Do Women Drag Relatives Into Marital Dispute Claims?

The Delhi HC observed that there was a growing tendency amongst women to rope in all their relatives, including minors, while filing an FIR in relation to matrimonial disputes. How to prove abuse behind closed doors?

Kalyani Ganesan
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Delhi HC On Matrimonial Disputes
The Delhi High Court recently observed that merely because a person’s name is included in an FIR, it cannot hinder them from a public appointment unless their involvement has been proved through substantial investigations, especially with regard to matrimonial offences.

A two-judge division bench comprising Justice V Kameswar Rao and Justice Anoop Kumar Mendiratta stated in its order on May 31 that there was a growing tendency amongst women to rope in all their relatives, including minors while filing an FIR in relation to matrimonial disputes. The court added that many of these complaints are eventually settled among the family and later revealed to have been filed in the heat of the moment over trivial issues.

Delhi HC On Matrimonial Disputes

The high court was hearing a plea challenging a February 20 order passed by the Central Administrative Tribunal (CAT) halting the recruitment of a man to the post of sub-inspector (Exe) in the Delhi Police until the final outcome of the proceedings with regard to the FIR.

The FIR was filed by the man’s sister-in-law, implicating all family members. She had filed the FIR according to sections 498A (husband or relative of the husband of a woman subjecting her to cruelty) and 506 (criminal intimidation), among others.

Apparently, the man’s name was mentioned in "Column 12" of the FIR, which included people against whom no evidence has been found but whose involvement cannot be ruled out. Hence, the Delhi High Court directed the authorities to appoint the man to the concerned post within a period of four weeks as he was satisfying all other conditions.

The Delhi High Court’s point cannot be completely denied, as sometimes men are falsely implicated in certain charges and some complaints are lodged in the heat of the moment. But what if a complaint was filed after great deliberation? What if the people named in the FIR had really inflicted some form of cruelty on the woman, but she wasn’t able to submit substantial evidence to support her claim


How To Prove Abuse Behind Closed Doors?

Most often, during a matrimonial dispute between a couple, the man’s family intervenes because they apparently have the "right" to interfere, while the woman’s parents are out of the picture as soon as they give her hand off in marriage. Let’s assume a couple gets into a heated argument. The man’s parents or siblings interfere and instigate the altercation; they verbally abuse or perhaps even physically assault her. It all happens within fractions of seconds, leaving the woman with no time to even process what just happened. All this takes place behind closed doors, while the woman is surrounded by her spouse and his family. How is it fair to expect her to prove that she was abused in such a situation?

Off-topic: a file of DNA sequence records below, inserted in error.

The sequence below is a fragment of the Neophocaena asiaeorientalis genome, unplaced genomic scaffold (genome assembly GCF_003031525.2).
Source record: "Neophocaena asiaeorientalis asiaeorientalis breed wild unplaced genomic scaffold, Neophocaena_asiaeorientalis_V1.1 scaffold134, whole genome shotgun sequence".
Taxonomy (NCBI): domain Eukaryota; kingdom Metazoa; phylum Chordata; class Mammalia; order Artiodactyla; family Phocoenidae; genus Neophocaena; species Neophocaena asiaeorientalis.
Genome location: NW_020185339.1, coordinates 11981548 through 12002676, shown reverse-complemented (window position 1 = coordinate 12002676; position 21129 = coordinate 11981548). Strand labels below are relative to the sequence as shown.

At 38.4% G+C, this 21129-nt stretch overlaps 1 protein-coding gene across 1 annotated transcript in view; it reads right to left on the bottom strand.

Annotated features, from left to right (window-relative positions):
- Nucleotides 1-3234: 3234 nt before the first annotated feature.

There’s no one to support her claims, and she had no opportunity to record the incident because it just happened out of the blue. While the evidence is vital to substantiate one’s claims, should women be expected to carry a secret camera right from the day they get married so that it might come in handy if they ever experience serious matrimonial disputes? Domestic violence doesn’t merely pertain to physical abuse; it could be emotional abuse, verbal abuse, sexual abuse, or financial abuse. Cruelty could be inflicted on a woman in many forms, not just by her spouse but by his family members too.

Physical abuse leaves scars for the naked eye to see. The woman might even have to get medical aid to tend to certain injuries, and that could probably be submitted as proof. But how can a woman prove that she was emotionally or verbally abused because the scars are only visible to her? Just because there’s no bruise or blood on the external body, can other kinds of domestic violence be trivialised?

Just to reiterate, evidence is substantial, but not all matrimonial disputes involving various forms of abuse can be proved. Given that domestic violence is one of the most common forms of violence against women in the country, don’t women deserve a fair investigation into their claims beyond tangible proof?


Suggested Reading: Why Domestic Violence Also Includes Emotional, Verbal And Financial Abuse

Image Credits: DNAIndia

Views expressed by the author are their own

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